While it may seem tiringly redundant when foreshortened into a review format, Parsi effectively reiterates the ideology/geostrategy idea throughout his work through strong examples and many quotes from sources that were or are involved in the apparent and real conflicts of the triad. Another note emphasizes the constraints of geostrategy over ideology as “Neither the honor of Islam nor the suffering of the Palestinian people figured in the deliberations.” Although the Israeli-Palestine question “touches everyone…in a profoundly emotional way, it is not a conflict that sets the geopolitical balance.”
 

Thu

08

Nov

2007

Lords of the Land - The War Over Israel’s Settlements in the Occupied Territories, 1967-2007 (Jim Miles Book Review)
Thursday, 08 November 2007 12:00
by Jim Miles

In my previous article I entered into a direct discussion on possible outcomes for the Israel-Palestine question based on a CBC radio interview between two different proponents and the most recent books they had written. Within that, while I was not fully receptive of Akiva Eldar’s arguments for the two-state outcome, I also mentioned his most recent book, co-authored with Idith Zertal, identifying it as an excellent political read concerning the issue of settlements in the occupied territories. To do justice to this book, as it is an important view of the settlement process from within the Israeli political structure and from within the settlers themselves, I feel it needs more emphasis as a positive work in relationship to the historiography of Israel-Palestine.

The title Lords of the Land - The War Over Israel’s Settlements in the Occupied Territories, 1967-2007 requires a second look, as the ‘war’ that is discussed here is not the war between the Palestinians and the Jewish settlers, although that is by necessity part of the whole, but is the war between the settlers and the Israeli government itself. Again that needs a qualifier as that ‘war’ was, and is, a war of words and ideology. It is a war of words based on ideas for internal motivation and support for the settlers, on ideas for public consumption, ideas for mass media presentation in the west, and ideas for moments of opportunistic convenience wherein today’s hero becomes tomorrows enemy. The war of words extends into the physical war of the occupation of Palestine, within the context of the judicial system, politics, and military ‘governance’, all enabling factors for the settlers to succeed.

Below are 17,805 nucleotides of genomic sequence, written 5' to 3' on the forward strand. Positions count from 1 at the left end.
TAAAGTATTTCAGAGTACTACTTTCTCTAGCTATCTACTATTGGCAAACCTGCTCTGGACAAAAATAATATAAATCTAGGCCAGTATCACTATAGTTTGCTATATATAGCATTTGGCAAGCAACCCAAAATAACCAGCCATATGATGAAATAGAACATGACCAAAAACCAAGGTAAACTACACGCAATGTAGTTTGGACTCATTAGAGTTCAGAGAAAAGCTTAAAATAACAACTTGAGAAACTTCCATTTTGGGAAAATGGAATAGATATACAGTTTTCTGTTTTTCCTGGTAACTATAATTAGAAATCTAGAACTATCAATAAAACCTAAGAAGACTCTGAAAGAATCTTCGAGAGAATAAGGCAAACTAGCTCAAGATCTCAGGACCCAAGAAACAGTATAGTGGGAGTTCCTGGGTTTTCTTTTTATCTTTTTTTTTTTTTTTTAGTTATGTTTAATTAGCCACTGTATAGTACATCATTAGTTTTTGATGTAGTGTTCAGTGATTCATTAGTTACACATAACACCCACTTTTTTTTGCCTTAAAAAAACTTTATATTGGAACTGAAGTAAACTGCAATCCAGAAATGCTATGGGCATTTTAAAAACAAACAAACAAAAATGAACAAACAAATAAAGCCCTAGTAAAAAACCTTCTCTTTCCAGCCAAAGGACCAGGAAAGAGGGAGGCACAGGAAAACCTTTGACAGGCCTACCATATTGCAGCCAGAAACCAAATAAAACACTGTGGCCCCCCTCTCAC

Settlement has always been a Zionist ideology from the moment the movement was founded, seen as a means of incrementally changing the cultural geography into the ‘fact’ of Jewish predominance. It was practiced well before the UN partition of 1947 and the nakba of 1948. Between the nakba and the Six Day War in 1967, settlement and dislocation remained internal to the conquered territories within the Green Line, the armistice line between Israel and the Arab countries. Eldar and Zertal’s story begins in 1967 when the whole of Israel is occupied and the Westbank and Gaza strip become part of the greater Israel.